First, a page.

Beech trees, in the right conditions, can grow into large, old, majestic trees over 40 metres high.
|Common Names||Beech Tree|
|Scientific Name||Fagus sylvatica|
Pointed oval green leaves with a lightly toothed or wavy margin developing as the leaf matures. Young leaves have small hairs on the edges and underside which it looses with maturity. The dead leaves can remain on the tree until Spring.
The Copper Beech, Fagus sylvatica var. purpurea, has red to purple leaves and is a natural variant on the common Beech.
The female has small yellow/green flowers in spring which develop into green, spiky oval ‘fruits’ which split in the Autumn to release Beech nuts or masts as they can be called.
The male flowers hang in ‘catkins’ just after the leaves have opened.
The green spiny cases turn brown later in the year and in some Autumns produce nuts large enough to bother collecting.
The trunk has smooth grey bark that can develop ridges with age and can grow to a large circumference.
The young leaves have a pleasant citrus/salad taste and the nuts are a tasty if energy inefficient snack.
The young translucent leaves can be used as a good salad green in Spring.
The nuts can be available in Autumn but the trees vary from year to year and a lot of the time the beech nuts do not develop into anything worthwhile, when they do it’s called a mast year,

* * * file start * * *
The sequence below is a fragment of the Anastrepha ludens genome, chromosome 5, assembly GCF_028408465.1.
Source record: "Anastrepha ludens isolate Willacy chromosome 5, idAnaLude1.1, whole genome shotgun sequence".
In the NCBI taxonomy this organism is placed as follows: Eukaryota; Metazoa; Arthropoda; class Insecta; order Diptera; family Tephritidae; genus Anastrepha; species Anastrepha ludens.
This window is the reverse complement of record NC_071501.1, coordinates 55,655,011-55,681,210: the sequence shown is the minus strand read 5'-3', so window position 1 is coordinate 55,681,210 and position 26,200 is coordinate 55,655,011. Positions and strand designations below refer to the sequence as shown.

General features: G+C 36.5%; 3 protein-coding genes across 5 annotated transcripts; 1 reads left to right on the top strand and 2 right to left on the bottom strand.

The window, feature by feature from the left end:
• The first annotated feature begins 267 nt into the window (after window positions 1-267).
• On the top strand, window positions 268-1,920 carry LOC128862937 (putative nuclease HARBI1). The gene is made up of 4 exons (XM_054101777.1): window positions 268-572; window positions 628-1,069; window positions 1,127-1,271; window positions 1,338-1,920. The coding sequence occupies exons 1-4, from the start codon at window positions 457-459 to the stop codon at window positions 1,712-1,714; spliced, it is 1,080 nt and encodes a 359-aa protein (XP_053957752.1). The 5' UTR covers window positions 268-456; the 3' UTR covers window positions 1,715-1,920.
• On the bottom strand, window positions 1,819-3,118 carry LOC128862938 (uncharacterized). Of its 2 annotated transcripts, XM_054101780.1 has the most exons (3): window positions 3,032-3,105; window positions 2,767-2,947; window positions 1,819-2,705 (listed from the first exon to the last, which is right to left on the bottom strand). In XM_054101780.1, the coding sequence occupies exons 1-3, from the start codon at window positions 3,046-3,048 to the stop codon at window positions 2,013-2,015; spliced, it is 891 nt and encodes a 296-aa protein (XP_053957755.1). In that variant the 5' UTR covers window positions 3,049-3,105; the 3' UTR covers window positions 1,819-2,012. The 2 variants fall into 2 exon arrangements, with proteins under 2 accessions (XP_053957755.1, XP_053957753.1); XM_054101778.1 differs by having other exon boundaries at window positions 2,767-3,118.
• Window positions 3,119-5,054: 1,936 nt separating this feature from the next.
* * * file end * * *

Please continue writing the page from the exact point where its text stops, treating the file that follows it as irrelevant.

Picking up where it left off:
Has been used in the past to treat skin disorders.
The tar that can extracted from the wood can be used as an antiseptic.
Beeches are monoecious, having both female and male flowers on the same tree.
The Beech tree has the most micorrhizal relationships of UK trees and is therefore one of the best trees to find mushrooms under in Autumn.
The dense canopy and fallen leaves mean that under a Beech none but the hardiest of shade plants can grow.
Beech can make a good hedge as it keeps a lot of leaves over winter.
One of our favorite things to do with a Beech tree is make Beech leaf noyau, a lovely and easily made liqueur.
Beech makes a great wood for fires as it is easily split and burns slowly.
There is enough fat in beech mast to be worth extracting and it makes a good oil.
This year my paddocks are covered in beech tree flowers, does that mean we will not get many nuts this autumn? Do they flowers have to stay on the tree for it to form a nut?
I’m not sure what you mean by flowers, the petals will drop naturally but if it is the entire flower you may not get nuts this year. To get beech nuts worth fighting to get into we need a mast year, it hasn’t happened for a few years now so we are due one. A mast year is when the conditions are perfect for the tree and it produces larger nuts than normal.